Election season has begun. Primaries will soon take place, and on No.vember 5, 2024, about 170 million voters will have the opportunity to elect the next President, 435 House of Representatives, 35 Senators, thousands of state assembly and senate, and local council and board members. Among them, some 1.5 are Muslims.
Every political party will approach Muslims during election time, especially in toss-up states and districts. Muslim activists and groups will bargain for some appointment in a congressional office or the White House, and then life will go as usual until the next election cycle.
Can Muslims take a principled stand in the upcoming elections? Can they focus on issues relevant to the people, such as education, efficient and less expensive health care, crime prevention, clean energy, and renovating the old and worn infrastructure with control over unemployment and inflation?
No candidate will oppose these ideas. But each would say that with the $33 trillion gross federal debt, financial resources will be scanty to support new projects.
One way the U.S. can focus on domestic issues is to prioritize its foreign aid based on its values defined in the Constitution and upheld by its people.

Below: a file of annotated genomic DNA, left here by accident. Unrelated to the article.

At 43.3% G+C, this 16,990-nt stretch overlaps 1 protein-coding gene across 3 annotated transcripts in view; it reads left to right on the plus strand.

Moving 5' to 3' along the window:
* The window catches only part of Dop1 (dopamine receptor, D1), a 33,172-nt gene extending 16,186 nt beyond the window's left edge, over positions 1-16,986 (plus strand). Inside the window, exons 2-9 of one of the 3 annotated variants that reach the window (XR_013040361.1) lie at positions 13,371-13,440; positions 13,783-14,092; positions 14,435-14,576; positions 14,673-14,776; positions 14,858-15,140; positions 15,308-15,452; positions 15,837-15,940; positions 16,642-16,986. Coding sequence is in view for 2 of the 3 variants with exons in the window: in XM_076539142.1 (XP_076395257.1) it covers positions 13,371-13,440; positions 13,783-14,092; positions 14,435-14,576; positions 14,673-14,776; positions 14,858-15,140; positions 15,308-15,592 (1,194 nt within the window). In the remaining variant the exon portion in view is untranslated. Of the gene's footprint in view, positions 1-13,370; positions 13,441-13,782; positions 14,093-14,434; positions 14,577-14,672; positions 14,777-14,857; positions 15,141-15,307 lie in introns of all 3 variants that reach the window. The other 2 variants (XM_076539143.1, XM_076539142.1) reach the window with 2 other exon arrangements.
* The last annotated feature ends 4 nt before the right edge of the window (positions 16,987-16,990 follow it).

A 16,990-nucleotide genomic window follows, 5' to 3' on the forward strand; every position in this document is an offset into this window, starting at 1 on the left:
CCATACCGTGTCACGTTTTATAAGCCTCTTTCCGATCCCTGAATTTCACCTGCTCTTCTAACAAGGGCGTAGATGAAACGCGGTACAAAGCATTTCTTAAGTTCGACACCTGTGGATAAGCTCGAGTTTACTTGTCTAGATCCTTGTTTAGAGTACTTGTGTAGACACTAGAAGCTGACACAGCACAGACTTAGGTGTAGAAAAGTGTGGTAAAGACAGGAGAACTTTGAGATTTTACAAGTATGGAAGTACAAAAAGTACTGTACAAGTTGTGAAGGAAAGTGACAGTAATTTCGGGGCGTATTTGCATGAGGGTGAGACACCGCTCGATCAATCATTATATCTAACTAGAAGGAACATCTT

The President's Fiscal Year 2023 Budget Request includes $60.4 billion for the Department of State and the U.S. Agency for International Development (USAID), $1.9 billion or 3 percent above the Fiscal Year 2022 Request, and $7.4 billion or 14 percent above F.Y. 2021 enacted levels.
The U.S. gives the top 25 following countries annual assistance: Israel, Jordan, Egypt, Ethiopia, Iraq, South Africa, Congo, Syria, Lebanon, Kenya, Colombia, Uganda, South Sudan, Somalia, Ukraine, Mozambique, Bangladesh, Yemen, Columbia, Sudan, Philippines and Malawi. India and Pakistan get 300 million annually.
Most of these countries are undemocratic and follow apartheid policies. They flagrantly violate human rights and run despotic rule. Minorities in many of these countries live in perpetual fear, and state instruments often persecute opponents based on the interests of the ruling elites.
Suppose Muslim voters pledge that they will not support a candidate that validates and sponsors apartheid policies of any foreign government that receives U.S. aid. In that case, they will make a moral and political statement.
Through their organizations in each state and congressional district, they can send a questionnaire asking the candidates if they support or have supported funding for regimes and countries that follow apartheid policies.
Regardless of the outcome of the results, they can choose a candidate that upholds the U.S. Constitution on issues about human rights and apartheid practices. They may probably not find many candidates taking a moral and constitutional position. Still, Muslims will be able to add a new dimension to the country's electoral politics.
Muslim groups have pursued different strategies during elections, but none has outlined their moral and political positions in the context of U.S. ideals and ideas of its founding fathers.